Addition and Subtraction
Learning to fish
Why learning math conceptually is important
I’m sure you’ve heard the saying, “Give a person a fish and you feed them for a day; teach a person to fish and you feed them for a lifetime.” Teaching math conceptually is something like that. Take multiplication, for instance. Yes, you could inflict the dreaded times tables on your students. If you learned your times tables to 12, as I did, you will recall there are 144 variations of this instrument of torture. This will not only fill your students with a dread of math for a lifetime, it will only give them the fish, not teach them how to fish.
Let’s take one equation from the 9 times table: 9 × 6 = 54 or “nine sixes are fifty-four.” You can have your students repeat this over and over like a mantra. They may memorize it so completely they’ll never forget it (I haven’t), but it will only ever give them the answer: 54. It is memorization without understanding; they have no idea how they got to 54.
However, if you show your students on a visual model such an array (pictured below) that 9 × 6 is really the friendly expression of 10 × 6 less one row of 6, then it’s easy to arrive at 54. Ten rows of six is 60, less one row, and you get to 54. Most importantly, your students will know how they got there.
You can extend their understanding by rotating the array to show it does not change the total: 9 × 6 is the same as 6 × 9. Your students can see for themselves the commutative property of multiplication.
If kids only learn the times tables they’ll just learn 144 isolated pieces of information without appreciating the connections between those pieces. Conceptual math teaching shows them those connections.
Let’s take another example. What’s 5 × 28? Skip counting by fives will get you there, but it’s painfully slow and not terribly efficient. So let’s use something kids know like the back of their hands: their ten fingers. Every kid knows the tens facts (1 ×10 is 10, 2 ×10 is 20, 3 ×10 is 30, and so forth). With a foldable array, you can show your students that the five facts are half of the tens facts. From that they can figure out, “Well, I don’t know five times 28 in my head. But ten times 28 is 280, so five times 28 must be half of that: 140.”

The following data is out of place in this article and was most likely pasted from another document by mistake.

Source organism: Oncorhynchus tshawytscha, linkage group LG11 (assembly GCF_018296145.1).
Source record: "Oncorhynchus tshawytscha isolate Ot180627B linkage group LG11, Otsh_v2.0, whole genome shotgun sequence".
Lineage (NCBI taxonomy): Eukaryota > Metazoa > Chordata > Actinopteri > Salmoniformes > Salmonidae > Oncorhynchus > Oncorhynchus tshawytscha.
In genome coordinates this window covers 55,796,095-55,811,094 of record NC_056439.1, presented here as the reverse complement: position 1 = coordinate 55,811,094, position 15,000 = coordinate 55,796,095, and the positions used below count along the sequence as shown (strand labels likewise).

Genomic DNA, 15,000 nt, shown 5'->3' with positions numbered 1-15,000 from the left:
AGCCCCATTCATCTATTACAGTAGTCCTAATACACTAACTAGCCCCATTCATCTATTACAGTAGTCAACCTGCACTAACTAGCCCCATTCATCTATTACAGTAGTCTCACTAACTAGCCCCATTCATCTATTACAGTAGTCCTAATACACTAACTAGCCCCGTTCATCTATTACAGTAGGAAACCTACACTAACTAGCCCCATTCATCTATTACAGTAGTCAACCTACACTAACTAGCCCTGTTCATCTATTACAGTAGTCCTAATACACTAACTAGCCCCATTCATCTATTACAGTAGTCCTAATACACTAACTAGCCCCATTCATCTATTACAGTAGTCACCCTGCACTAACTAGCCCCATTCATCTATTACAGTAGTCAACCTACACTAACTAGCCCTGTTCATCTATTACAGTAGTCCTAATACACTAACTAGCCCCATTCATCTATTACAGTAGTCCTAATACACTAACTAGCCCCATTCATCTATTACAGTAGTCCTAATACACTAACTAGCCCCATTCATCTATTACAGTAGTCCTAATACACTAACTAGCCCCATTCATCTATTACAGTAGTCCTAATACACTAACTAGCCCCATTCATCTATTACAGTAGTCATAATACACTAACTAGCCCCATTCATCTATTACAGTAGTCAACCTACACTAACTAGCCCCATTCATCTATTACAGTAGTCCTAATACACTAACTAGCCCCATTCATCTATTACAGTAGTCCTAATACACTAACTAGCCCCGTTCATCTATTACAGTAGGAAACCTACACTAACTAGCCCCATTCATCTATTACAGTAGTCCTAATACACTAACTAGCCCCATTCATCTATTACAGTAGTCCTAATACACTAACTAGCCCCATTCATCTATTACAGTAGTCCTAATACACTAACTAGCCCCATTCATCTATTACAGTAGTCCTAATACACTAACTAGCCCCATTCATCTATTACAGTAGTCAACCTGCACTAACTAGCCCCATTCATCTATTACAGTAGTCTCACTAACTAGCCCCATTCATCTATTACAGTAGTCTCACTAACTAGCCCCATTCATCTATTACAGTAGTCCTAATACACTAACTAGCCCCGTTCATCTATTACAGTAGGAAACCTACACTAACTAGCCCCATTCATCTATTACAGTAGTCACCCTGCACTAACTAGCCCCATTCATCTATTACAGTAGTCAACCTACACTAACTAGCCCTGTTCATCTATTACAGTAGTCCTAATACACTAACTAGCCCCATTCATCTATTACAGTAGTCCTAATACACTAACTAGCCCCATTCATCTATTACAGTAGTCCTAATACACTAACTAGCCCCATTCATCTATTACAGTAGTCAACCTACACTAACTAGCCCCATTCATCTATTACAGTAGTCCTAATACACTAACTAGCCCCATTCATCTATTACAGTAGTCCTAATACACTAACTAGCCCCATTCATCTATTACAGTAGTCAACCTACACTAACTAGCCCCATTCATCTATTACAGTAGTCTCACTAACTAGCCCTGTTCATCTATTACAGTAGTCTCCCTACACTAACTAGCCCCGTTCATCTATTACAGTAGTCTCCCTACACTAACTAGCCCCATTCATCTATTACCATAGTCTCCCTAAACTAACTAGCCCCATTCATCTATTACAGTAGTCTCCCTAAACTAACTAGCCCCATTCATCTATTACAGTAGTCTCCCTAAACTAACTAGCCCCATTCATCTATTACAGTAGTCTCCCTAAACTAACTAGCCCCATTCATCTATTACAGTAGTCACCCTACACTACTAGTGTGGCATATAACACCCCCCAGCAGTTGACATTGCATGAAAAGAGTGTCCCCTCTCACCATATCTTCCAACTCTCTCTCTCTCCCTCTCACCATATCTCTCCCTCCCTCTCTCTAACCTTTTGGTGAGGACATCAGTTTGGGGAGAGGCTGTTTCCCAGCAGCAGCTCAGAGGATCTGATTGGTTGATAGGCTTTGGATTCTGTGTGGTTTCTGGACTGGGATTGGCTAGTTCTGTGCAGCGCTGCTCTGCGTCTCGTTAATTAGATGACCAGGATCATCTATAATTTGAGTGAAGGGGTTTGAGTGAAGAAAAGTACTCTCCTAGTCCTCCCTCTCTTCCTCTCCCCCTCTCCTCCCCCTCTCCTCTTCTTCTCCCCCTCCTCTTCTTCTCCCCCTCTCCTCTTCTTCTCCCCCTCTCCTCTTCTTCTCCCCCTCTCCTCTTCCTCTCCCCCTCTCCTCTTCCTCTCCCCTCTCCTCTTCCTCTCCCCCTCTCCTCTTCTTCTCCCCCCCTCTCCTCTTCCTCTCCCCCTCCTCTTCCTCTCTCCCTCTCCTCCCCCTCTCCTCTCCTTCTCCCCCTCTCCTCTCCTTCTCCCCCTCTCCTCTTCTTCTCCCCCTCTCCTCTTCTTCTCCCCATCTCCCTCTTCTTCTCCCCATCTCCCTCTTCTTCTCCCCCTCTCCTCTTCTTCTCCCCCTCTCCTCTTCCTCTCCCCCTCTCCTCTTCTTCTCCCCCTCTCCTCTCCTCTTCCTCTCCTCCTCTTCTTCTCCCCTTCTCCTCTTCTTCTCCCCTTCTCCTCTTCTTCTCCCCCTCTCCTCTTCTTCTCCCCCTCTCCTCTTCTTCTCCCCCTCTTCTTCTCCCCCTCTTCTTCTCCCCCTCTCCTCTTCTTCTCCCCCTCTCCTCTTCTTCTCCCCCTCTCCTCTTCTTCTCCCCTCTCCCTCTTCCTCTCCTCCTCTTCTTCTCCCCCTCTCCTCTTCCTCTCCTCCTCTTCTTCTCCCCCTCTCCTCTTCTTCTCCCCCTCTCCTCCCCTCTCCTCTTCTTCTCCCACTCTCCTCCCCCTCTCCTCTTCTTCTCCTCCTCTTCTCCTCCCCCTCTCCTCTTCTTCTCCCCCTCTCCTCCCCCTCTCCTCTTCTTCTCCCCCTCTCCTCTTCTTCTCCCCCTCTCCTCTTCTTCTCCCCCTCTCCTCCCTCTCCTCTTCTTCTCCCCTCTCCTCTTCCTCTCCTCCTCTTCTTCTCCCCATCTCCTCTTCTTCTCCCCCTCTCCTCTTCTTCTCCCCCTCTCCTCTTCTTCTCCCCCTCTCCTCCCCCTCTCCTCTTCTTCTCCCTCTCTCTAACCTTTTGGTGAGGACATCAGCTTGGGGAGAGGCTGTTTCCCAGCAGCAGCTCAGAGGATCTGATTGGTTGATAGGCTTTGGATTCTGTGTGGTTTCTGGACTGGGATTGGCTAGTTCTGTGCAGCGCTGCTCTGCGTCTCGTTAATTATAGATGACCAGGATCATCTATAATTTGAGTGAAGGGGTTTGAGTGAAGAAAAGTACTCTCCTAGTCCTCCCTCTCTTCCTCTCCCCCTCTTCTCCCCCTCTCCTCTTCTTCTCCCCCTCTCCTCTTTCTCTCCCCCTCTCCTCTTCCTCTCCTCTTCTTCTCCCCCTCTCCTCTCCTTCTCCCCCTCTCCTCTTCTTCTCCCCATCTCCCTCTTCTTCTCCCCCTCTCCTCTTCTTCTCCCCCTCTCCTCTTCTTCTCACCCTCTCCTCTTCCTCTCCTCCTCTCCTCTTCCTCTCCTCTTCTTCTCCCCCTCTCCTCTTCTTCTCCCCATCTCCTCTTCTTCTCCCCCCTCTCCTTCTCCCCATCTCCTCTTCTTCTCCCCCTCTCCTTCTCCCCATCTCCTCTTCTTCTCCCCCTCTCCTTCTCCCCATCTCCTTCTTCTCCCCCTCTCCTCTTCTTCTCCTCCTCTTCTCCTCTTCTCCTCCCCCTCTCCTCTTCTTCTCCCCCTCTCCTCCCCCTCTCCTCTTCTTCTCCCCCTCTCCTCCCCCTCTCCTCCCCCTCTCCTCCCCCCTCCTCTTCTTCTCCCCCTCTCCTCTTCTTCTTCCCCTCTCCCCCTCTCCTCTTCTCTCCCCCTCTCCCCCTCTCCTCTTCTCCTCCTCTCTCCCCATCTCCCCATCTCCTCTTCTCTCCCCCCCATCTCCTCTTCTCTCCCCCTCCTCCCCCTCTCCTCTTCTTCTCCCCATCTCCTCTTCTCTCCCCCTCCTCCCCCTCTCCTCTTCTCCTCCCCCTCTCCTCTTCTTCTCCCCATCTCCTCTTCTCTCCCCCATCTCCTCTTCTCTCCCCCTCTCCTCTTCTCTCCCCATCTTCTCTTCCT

But it’s more than telling them, “Every time you see ‘multiply by five,’ you multiply by ten and halve it.” That’s just giving them another procedure they won’t understand. But if you show them an array they can visualize it. It’s the difference between giving and showing, between giving them the fish and showing them how to fish.
Parents, quite naturally, just want their kids to “get good grades.” Learning the times tables by rote may get your child a good grade. It may even get them an A. But you’re setting them up for an F later in life. Without solid number sense, without being comfortable around math, odds are they’ll carry this through to adulthood. Financial illiteracy — even something so simple as basic budgeting (Home Economics 101) — begins in childhood with a subliminal fear of numbers.
If kids get a sense of math they won’t fear it. They’ll feel comfortable around it. They won’t throw up their hands in resigned defeat and say, “I can’t do this.” And, it will help them in the long run. That’s the hidden benefit of conceptual math teaching — it keeps paying dividends well into adulthood.
Many adults, myself included, have a deep-seated fear of numbers. That’s because we were given the fish but never taught how to fish. A person who is given the fish must wait in hope for the next fish. If they’re not given one, they starve. A person who knows how to fish can fend for themselves.